Sunday, still a bit rainy, we opted for an easy trip to see the Opera Garnier.  In our neighborhood Carolee noticed a sushi restaurant with a small army of motor scooters for delivery.  The opera house itself was as grand as we expected, and the view down the Avenue de l'Opera was a joy.  Coming back Carolee, always noticing things, saw that there was a gym above the neighborhood McDonald's, and that it was full of exercising Parisians.  From previous visits one never would have expected this.
Sushi bikes

Opera Garnier, Grand Foyer

Avenue de l'Opera

Exercise traks above McDonald's

Monday and Tuesday Carolee was off to school, and there are no pictures to remind me of whatever we may have done, other than the usual shopping and housekeeping.

lundi 25 juillet 2011

Week IV, School

Main entrance, Alliance Francaise
I was off in Italy for four of these days, so that's not in the scope of this blog.  Carolee settled into studying at the Alliance Francaise in the sixth arrondissement, and decompressed by walking home, about three miles.  It became a sort of adventure to wind back along different routes.

Our local bistro
About this time our neighborhood Bistro opened.  We had watched some amazingly fast renovation at this site, just around the corner from us.
Church of St Sulpice & fountain

Dragon Sculpture on Rue de Rennes

Bizarre sculpture by Delacroix Museum

She exploited her ample opportunity to explore the 6th arrondissement, familiarly called St-Germain des Pres.
Facade of Opera Garnier

Glass dome of Galeries Lafayette, again

American flag bikini for sale

The next day it was off to the Opera and Galeries Lafayette, where she found American flag bikinis for sale
Jews for Jesus
Sideswiped by emergency vehicle
The next exploration took her to the eastern end of the Promenade Plantee, where she found massive modern apartment blocks, one wrapped interestingly around the Promenade.  Returning through the streets she found an interesting office, and viewed the hazards of parking a bicycle next to the ambulance emergency exit of the St-Antoine hospital.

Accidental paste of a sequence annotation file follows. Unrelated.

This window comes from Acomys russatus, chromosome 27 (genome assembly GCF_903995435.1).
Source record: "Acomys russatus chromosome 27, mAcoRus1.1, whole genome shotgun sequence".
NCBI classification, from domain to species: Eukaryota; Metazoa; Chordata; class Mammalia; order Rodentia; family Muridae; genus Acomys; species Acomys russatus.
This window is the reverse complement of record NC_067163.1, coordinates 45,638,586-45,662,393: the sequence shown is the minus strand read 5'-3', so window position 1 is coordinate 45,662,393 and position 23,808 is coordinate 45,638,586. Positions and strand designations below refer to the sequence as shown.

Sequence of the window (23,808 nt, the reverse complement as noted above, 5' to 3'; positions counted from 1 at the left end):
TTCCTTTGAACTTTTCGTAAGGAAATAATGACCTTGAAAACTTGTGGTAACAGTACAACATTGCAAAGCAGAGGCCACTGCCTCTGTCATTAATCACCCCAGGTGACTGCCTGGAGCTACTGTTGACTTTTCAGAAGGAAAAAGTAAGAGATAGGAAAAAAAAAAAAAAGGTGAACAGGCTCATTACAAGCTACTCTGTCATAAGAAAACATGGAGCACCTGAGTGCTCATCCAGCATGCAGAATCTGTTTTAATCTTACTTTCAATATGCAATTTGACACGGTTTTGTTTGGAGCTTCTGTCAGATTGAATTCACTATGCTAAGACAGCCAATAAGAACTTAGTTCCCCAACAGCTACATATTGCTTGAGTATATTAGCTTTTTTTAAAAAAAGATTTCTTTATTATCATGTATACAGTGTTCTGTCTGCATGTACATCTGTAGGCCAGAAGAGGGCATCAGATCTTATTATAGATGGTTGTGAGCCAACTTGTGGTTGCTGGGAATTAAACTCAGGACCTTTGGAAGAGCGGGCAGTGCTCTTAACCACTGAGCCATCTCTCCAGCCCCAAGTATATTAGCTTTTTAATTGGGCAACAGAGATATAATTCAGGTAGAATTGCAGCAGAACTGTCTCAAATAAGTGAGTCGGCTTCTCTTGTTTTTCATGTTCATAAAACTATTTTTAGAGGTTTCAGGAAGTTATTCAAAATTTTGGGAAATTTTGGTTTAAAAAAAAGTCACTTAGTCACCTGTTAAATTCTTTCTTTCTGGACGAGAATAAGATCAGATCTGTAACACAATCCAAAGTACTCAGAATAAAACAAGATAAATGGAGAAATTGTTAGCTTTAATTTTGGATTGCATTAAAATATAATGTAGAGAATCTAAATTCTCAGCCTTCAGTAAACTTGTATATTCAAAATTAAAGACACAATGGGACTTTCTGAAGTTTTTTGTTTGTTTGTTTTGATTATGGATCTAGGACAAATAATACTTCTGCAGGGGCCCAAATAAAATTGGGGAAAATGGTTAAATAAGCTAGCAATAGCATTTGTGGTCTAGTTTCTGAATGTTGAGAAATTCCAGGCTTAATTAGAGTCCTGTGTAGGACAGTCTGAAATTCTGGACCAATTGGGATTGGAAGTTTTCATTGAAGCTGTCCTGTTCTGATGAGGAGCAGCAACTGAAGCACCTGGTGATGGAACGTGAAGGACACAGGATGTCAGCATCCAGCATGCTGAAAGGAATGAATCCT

Studio of Camille Claudel, Rodin's model & mistress

Hotel de Ville

Roller bladers, some needing exercise
Another trip home took her along the north side of the Ile St Louis, where she found a plaque dedicated to Camille Claudel.  Past the Hotel de Ville she encountered, contrary to any expectation, a team of roller bladers.
The following two days were turned into a nervous nightmare when I missed my flight back from Venice and was unable to communicate with Carolee by email thanks to an outrageous dereliction of duty by my provider, AT&T.  Yes, we should have had a backup communication plan.  The cost of a same day flight being a bit high, $840 for a one-hour flight, I returned by train, arriving Sunday just before midnight.  A nightmare for Carolee, and hardly a great experience for me.
Legionaires at Luxembourg Garden

Cafe de Flore

Brasserie Lipp

Les Deux Magots
Explorations of the sixth resumed.  We happened on some costumed dignitaries on their way out from the Luxembourg Gardens.  Later we photographed the famous cafes along the Blvd St-Germain, which the existentialists made famous 60 years ago.  Fearing the prices, we took our expresso further down the boulevard.  We might as well have done it: we learned later that it was a mere $6.40 for a coffee, two dollars less than what we saw charged at the Cafe de le Paix near the Opera Garnier.